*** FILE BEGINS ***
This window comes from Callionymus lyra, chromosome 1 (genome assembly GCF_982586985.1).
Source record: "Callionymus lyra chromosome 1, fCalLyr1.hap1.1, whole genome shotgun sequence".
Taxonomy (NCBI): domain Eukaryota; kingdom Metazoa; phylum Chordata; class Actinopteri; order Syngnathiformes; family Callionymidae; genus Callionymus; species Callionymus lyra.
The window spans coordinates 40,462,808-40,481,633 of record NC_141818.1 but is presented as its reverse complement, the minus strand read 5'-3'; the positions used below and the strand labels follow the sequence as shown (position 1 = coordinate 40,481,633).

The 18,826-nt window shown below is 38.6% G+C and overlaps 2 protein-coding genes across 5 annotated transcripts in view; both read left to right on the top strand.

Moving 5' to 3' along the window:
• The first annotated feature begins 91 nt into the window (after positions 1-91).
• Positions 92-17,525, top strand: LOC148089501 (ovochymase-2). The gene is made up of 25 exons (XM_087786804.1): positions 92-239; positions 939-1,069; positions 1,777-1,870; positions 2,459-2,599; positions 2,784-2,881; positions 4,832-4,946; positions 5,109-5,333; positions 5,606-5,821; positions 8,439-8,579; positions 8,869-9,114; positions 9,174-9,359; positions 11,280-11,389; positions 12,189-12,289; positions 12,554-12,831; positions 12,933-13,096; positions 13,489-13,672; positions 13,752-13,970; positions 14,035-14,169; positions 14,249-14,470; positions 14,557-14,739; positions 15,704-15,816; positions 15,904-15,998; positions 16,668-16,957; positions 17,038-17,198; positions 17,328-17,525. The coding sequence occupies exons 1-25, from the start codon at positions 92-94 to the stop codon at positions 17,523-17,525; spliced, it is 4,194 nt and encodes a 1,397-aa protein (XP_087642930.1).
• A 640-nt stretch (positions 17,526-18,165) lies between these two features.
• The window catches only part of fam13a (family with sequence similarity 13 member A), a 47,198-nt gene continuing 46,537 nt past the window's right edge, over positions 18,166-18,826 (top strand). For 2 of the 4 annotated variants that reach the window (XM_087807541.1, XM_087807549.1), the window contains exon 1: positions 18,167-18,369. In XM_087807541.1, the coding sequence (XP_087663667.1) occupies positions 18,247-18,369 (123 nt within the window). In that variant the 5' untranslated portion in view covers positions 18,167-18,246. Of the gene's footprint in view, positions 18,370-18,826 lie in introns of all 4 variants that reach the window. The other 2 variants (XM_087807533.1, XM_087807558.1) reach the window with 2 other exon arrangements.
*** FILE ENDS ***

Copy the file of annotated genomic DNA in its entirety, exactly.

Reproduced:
This window comes from Callionymus lyra, chromosome 1 (genome assembly GCF_982586985.1).
Source record: "Callionymus lyra chromosome 1, fCalLyr1.hap1.1, whole genome shotgun sequence".
Taxonomy (NCBI): domain Eukaryota; kingdom Metazoa; phylum Chordata; class Actinopteri; order Syngnathiformes; family Callionymidae; genus Callionymus; species Callionymus lyra.
The window spans coordinates 40,462,808-40,481,633 of record NC_141818.1 but is presented as its reverse complement, the minus strand read 5'-3'; the positions used below and the strand labels follow the sequence as shown (position 1 = coordinate 40,481,633).

The 18,826-nt window shown below is 38.6% G+C and overlaps 2 protein-coding genes across 5 annotated transcripts in view; both read left to right on the top strand.

Moving 5' to 3' along the window:
• The first annotated feature begins 91 nt into the window (after positions 1-91).
• Positions 92-17,525, top strand: LOC148089501 (ovochymase-2). The gene is made up of 25 exons (XM_087786804.1): positions 92-239; positions 939-1,069; positions 1,777-1,870; positions 2,459-2,599; positions 2,784-2,881; positions 4,832-4,946; positions 5,109-5,333; positions 5,606-5,821; positions 8,439-8,579; positions 8,869-9,114; positions 9,174-9,359; positions 11,280-11,389; positions 12,189-12,289; positions 12,554-12,831; positions 12,933-13,096; positions 13,489-13,672; positions 13,752-13,970; positions 14,035-14,169; positions 14,249-14,470; positions 14,557-14,739; positions 15,704-15,816; positions 15,904-15,998; positions 16,668-16,957; positions 17,038-17,198; positions 17,328-17,525. The coding sequence occupies exons 1-25, from the start codon at positions 92-94 to the stop codon at positions 17,523-17,525; spliced, it is 4,194 nt and encodes a 1,397-aa protein (XP_087642930.1).
• A 640-nt stretch (positions 17,526-18,165) lies between these two features.
• The window catches only part of fam13a (family with sequence similarity 13 member A), a 47,198-nt gene continuing 46,537 nt past the window's right edge, over positions 18,166-18,826 (top strand). For 2 of the 4 annotated variants that reach the window (XM_087807541.1, XM_087807549.1), the window contains exon 1: positions 18,167-18,369. In XM_087807541.1, the coding sequence (XP_087663667.1) occupies positions 18,247-18,369 (123 nt within the window). In that variant the 5' untranslated portion in view covers positions 18,167-18,246. Of the gene's footprint in view, positions 18,370-18,826 lie in introns of all 4 variants that reach the window. The other 2 variants (XM_087807533.1, XM_087807558.1) reach the window with 2 other exon arrangements.